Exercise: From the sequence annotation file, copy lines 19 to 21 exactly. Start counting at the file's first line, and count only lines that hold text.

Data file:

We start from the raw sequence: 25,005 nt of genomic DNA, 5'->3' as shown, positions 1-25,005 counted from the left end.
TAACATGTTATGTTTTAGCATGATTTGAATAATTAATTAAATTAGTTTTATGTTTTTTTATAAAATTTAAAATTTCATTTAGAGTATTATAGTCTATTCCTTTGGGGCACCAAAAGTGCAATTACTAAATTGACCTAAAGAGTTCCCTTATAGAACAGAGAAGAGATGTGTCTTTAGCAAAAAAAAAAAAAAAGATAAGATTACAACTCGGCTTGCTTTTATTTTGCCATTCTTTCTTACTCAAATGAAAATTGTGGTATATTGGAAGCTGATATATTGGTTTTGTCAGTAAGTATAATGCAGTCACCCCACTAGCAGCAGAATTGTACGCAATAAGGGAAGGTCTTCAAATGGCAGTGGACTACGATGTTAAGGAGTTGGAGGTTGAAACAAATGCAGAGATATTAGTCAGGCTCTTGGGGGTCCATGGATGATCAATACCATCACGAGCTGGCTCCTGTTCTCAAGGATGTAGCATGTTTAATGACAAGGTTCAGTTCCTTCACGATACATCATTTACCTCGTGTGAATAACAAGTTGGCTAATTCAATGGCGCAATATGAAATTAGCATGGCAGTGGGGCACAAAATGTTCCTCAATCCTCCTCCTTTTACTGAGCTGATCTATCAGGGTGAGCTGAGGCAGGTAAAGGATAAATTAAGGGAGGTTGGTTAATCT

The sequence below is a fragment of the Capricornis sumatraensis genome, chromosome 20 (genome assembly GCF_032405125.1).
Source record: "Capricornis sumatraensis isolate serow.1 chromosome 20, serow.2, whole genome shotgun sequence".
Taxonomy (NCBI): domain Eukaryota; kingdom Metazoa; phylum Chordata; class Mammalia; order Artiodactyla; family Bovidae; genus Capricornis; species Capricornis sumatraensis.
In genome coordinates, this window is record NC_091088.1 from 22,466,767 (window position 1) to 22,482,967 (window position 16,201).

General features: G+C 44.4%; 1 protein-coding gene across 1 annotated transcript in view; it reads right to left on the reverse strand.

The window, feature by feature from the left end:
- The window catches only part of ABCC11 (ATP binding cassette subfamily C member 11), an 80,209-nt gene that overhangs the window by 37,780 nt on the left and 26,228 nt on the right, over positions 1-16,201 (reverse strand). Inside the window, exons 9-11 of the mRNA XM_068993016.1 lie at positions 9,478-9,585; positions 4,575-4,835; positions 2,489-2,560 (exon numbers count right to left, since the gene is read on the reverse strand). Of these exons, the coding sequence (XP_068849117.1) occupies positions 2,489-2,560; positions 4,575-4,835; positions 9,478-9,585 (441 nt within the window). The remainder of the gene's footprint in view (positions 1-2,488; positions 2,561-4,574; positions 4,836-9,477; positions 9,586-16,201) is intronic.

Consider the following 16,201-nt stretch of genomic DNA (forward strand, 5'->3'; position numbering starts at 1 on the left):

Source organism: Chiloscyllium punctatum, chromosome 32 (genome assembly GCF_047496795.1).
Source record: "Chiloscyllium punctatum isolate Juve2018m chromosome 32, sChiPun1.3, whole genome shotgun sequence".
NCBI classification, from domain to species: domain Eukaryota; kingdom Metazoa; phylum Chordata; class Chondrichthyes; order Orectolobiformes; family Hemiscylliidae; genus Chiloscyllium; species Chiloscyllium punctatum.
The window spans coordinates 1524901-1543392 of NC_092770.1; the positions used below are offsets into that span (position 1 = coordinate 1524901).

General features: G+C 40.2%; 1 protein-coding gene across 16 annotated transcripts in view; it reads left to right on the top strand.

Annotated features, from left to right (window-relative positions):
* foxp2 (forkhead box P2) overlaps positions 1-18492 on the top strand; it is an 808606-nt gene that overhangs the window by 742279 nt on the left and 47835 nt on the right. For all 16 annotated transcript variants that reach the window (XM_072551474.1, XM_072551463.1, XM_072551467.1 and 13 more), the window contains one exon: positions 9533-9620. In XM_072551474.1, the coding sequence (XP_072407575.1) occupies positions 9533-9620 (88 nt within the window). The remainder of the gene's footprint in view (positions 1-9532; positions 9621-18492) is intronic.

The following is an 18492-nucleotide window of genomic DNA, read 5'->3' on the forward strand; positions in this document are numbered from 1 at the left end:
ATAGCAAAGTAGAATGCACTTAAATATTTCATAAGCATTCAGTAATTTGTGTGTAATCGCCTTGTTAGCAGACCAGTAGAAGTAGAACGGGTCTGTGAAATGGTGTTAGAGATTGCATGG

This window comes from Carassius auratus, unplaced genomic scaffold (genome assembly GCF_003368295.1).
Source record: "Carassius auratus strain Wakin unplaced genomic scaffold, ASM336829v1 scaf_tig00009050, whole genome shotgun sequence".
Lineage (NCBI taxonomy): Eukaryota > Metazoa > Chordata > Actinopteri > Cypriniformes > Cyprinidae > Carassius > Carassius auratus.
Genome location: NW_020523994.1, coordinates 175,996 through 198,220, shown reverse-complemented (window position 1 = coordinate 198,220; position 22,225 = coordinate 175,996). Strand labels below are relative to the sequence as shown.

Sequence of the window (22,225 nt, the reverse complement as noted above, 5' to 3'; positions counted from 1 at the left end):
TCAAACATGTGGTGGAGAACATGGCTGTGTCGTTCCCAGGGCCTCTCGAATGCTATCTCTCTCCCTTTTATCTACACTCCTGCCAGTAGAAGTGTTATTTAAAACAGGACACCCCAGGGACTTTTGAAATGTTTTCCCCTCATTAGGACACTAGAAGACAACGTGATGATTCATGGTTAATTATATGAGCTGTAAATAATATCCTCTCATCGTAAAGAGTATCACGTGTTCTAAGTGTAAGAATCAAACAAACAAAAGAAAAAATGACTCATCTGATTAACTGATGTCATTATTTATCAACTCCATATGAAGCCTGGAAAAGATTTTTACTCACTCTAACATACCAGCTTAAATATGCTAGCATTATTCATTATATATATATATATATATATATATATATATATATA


ATAGCAAAGTAGAATGCACTTAAATATTTCATAAGCATTCAGTAATTTGTGTGTAATCGCCTTGTTAGCAGACCAGTAGAAGTAGAACGGGTCTGTGAAATGGTGTTAGAGATTGCATGG

This window comes from Carassius auratus, unplaced genomic scaffold (genome assembly GCF_003368295.1).
Source record: "Carassius auratus strain Wakin unplaced genomic scaffold, ASM336829v1 scaf_tig00009050, whole genome shotgun sequence".